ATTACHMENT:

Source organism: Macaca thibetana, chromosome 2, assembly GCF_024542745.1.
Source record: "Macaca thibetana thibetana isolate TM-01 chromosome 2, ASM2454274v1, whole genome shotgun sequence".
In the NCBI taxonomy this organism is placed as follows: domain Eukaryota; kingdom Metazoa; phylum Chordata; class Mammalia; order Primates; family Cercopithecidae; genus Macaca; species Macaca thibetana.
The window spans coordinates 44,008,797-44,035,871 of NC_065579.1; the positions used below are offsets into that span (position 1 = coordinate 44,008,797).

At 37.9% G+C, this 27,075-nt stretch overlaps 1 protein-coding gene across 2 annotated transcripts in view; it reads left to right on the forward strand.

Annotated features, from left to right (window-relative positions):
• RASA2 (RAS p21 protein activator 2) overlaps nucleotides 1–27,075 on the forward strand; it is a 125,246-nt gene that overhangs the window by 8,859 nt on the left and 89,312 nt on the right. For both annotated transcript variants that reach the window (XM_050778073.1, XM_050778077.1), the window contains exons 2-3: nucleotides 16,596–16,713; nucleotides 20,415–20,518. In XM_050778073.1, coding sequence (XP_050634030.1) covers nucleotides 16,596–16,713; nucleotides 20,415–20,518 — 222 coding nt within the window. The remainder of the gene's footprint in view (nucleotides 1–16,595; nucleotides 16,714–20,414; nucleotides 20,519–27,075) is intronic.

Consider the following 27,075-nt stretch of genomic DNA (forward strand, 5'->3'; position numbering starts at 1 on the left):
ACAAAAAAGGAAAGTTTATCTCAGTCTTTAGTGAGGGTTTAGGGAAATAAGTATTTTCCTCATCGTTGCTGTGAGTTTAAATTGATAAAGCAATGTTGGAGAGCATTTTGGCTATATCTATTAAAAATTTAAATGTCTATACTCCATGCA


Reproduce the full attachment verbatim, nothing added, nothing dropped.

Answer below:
Source organism: Macaca thibetana, chromosome 2, assembly GCF_024542745.1.
Source record: "Macaca thibetana thibetana isolate TM-01 chromosome 2, ASM2454274v1, whole genome shotgun sequence".
In the NCBI taxonomy this organism is placed as follows: domain Eukaryota; kingdom Metazoa; phylum Chordata; class Mammalia; order Primates; family Cercopithecidae; genus Macaca; species Macaca thibetana.
The window spans coordinates 44,008,797-44,035,871 of NC_065579.1; the positions used below are offsets into that span (position 1 = coordinate 44,008,797).

At 37.9% G+C, this 27,075-nt stretch overlaps 1 protein-coding gene across 2 annotated transcripts in view; it reads left to right on the forward strand.

Annotated features, from left to right (window-relative positions):
• RASA2 (RAS p21 protein activator 2) overlaps nucleotides 1–27,075 on the forward strand; it is a 125,246-nt gene that overhangs the window by 8,859 nt on the left and 89,312 nt on the right. For both annotated transcript variants that reach the window (XM_050778073.1, XM_050778077.1), the window contains exons 2-3: nucleotides 16,596–16,713; nucleotides 20,415–20,518. In XM_050778073.1, coding sequence (XP_050634030.1) covers nucleotides 16,596–16,713; nucleotides 20,415–20,518 — 222 coding nt within the window. The remainder of the gene's footprint in view (nucleotides 1–16,595; nucleotides 16,714–20,414; nucleotides 20,519–27,075) is intronic.

Consider the following 27,075-nt stretch of genomic DNA (forward strand, 5'->3'; position numbering starts at 1 on the left):
ACAAAAAAGGAAAGTTTATCTCAGTCTTTAGTGAGGGTTTAGGGAAATAAGTATTTTCCTCATCGTTGCTGTGAGTTTAAATTGATAAAGCAATGTTGGAGAGCATTTTGGCTATATCTATTAAAAATTTAAATGTCTATACTCCATGCA